Zura’s anxious about what her classmates will think about the traditional Ghanian marks on her grandmother’s face at Grandparents Day. But Nana Akua finds the perfect solution. Rich artwork and a thoughtful perspective on cultural difference make this book a standout. (Top of the List winner – Picture Book)
The Ocean Calls: A Haenyeo Mermaid Story. By Tina Cho. Illus. by Jess X. Snow. Penguin/Kokila, $17.99 (9781984814869). K–Gr. 3.
This beautifully illustrated picture book introduces readers to the South Korean haenyeo, legendary women divers who hunt for deep-sea delicacies, as Dayeon learns the traditional practice from her patient grandmother.
‘Ohana Means Family. By Ilima Loomis. Illus. by Kenard Pak. Holiday/Neal Porter, $18.99 (9780823443260). PreS–Gr. 2.
In this celebration of Hawaiian culture, the tradition of making poi to serve at a lūʻau is laid out one detail at a time, spread by spread, through poetic text and stylized watercolors that bring readers closer to the land and its people.
The Old Truck. By Jarrett Pumphrey and Jerome Pumphrey. Illus. by the authors. Norton/Young Readers, $17.95 (9781324005193). PreS–K.
Spare, simply rendered prose and blocky, bright artwork composed of handmade stamps combine to tell an endearing, quietly deep story about a beloved cherry-red truck that helps a family on their farm over multiple generations.
Overground Railroad. By Lesa Cline-Ransome. Illus. by James Ransome. Holiday, $18.99 (9780823438730). PreS–Gr. 3.
This handsome picture book, telling the story of a Black sharecropper family’s railway journey toward a northern city, offers an accessible introduction to the Great Migration through its gracefully written story and beautifully composed, mixed-media artwork.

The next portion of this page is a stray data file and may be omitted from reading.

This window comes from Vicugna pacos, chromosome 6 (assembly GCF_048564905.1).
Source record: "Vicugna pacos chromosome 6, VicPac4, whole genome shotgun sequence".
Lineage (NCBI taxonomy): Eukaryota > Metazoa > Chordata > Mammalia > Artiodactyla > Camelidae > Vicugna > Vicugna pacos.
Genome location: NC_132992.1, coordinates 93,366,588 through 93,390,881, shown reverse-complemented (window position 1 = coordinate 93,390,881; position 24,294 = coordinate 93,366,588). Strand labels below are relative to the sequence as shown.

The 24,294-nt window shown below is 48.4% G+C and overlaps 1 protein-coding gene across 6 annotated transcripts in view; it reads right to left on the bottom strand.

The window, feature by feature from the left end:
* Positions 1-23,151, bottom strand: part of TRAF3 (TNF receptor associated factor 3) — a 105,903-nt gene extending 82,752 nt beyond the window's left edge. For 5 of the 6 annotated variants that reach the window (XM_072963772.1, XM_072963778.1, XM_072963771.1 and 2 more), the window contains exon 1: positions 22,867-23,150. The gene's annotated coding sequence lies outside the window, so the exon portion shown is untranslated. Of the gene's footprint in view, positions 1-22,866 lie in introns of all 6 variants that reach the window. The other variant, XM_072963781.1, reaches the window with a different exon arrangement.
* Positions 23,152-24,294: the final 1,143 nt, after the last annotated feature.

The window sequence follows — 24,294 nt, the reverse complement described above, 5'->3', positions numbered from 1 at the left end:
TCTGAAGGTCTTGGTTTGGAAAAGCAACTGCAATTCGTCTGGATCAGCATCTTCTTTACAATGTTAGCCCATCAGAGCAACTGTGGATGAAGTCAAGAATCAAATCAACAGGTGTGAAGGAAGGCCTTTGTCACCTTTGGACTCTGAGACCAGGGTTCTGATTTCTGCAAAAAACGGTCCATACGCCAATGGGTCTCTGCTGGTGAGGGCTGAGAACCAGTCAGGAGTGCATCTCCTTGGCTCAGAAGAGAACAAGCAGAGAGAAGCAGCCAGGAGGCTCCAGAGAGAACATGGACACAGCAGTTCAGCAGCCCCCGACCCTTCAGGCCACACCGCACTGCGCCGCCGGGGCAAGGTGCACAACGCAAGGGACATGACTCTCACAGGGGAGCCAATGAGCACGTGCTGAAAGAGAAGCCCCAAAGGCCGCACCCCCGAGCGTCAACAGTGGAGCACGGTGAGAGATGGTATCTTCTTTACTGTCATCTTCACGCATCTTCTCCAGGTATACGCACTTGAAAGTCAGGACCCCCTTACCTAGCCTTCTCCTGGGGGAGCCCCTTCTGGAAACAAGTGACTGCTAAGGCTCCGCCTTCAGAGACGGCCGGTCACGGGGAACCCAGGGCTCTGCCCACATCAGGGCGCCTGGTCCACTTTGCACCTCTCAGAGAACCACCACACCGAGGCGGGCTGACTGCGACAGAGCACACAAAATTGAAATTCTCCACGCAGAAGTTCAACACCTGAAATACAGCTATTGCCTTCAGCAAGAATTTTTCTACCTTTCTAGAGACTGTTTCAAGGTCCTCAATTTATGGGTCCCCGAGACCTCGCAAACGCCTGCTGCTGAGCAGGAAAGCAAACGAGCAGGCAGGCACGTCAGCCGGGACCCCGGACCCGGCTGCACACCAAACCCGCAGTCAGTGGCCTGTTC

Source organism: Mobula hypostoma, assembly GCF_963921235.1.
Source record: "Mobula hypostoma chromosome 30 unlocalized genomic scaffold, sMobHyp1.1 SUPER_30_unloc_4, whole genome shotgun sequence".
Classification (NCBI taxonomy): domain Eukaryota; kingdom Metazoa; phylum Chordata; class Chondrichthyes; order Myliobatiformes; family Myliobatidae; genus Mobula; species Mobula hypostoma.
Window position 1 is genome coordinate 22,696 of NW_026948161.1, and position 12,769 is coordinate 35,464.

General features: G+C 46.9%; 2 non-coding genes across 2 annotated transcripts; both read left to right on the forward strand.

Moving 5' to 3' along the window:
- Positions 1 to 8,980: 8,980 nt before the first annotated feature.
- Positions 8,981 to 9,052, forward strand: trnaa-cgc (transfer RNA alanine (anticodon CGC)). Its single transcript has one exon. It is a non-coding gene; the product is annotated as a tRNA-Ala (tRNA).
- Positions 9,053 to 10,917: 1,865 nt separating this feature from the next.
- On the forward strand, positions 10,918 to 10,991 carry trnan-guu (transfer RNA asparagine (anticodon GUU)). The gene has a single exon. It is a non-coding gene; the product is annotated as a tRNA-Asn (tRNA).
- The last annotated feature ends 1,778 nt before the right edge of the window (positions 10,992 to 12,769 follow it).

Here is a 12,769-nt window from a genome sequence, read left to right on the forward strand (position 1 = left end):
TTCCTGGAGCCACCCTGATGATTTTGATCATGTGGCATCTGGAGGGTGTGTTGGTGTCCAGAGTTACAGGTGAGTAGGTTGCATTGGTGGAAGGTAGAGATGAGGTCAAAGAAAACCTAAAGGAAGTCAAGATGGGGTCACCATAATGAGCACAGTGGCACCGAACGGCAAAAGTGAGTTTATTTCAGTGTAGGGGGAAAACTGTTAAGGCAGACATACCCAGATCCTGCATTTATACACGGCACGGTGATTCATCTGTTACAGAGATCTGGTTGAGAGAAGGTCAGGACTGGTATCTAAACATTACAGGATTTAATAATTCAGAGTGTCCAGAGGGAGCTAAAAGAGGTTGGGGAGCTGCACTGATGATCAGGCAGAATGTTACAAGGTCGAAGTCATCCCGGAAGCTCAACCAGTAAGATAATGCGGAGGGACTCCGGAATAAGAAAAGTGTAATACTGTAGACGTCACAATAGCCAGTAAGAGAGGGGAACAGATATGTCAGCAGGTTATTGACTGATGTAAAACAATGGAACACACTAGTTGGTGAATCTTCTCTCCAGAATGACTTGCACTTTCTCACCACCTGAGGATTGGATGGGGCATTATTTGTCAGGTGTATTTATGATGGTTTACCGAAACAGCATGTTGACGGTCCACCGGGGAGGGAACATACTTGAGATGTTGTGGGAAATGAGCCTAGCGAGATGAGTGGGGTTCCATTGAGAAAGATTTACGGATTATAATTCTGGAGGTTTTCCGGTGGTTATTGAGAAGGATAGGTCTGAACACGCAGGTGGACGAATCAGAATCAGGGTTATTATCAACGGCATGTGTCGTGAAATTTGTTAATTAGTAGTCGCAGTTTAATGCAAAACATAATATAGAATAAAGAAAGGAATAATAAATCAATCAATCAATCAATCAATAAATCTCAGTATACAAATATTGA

The Paper Boat: A Refugee Story. By Thao Lam. Illus. by the author. Owlkids, $17.95 (9781771473637). Gr. 1–3.
With simplicity and depth, using a limited palette of precise cut-paper collages in wordless sequential panels, Lam tells two mirrored stories: her mother escaping from the Vietcong, and a group of deeply expressive ants making a similar journey in a paper boat.
See the Cat: Three Stories about a Dog. By David LaRochelle. Illus. by Mike Wohnoutka. Candlewick, $8.99 (9781536204278). PreS–Gr. 2.
This beginning reader features a dog named Max, the only character in sight, who finds himself at odds with the text as it describes characters who don’t appear to be in the frame—until the hilarious twists that cap each short chapter.
Up on Bob. By Mary Sullivan. Illus. by the author. HMH, $17.99 (9781328994714). PreS–Gr. 2.
Bob, a dachshund, determinedly sets about his day’s work: hilariously “unmaking” a tidy bed for his own day-long nap. However, someone else is eyeing Bob and his perfectly mussed bed.
We Are Water Protectors. By Carole Lindstrom. Illus. by Michaela Goade. Roaring Brook, $17.99 (9781250203557). K–Gr. 2.
A young Indigenous girl leads a rally against the construction of oil pipelines in this gorgeously illustrated picture book. While the text draws on specific cultural beliefs, its argument is universal: “We are stewards of the Earth.”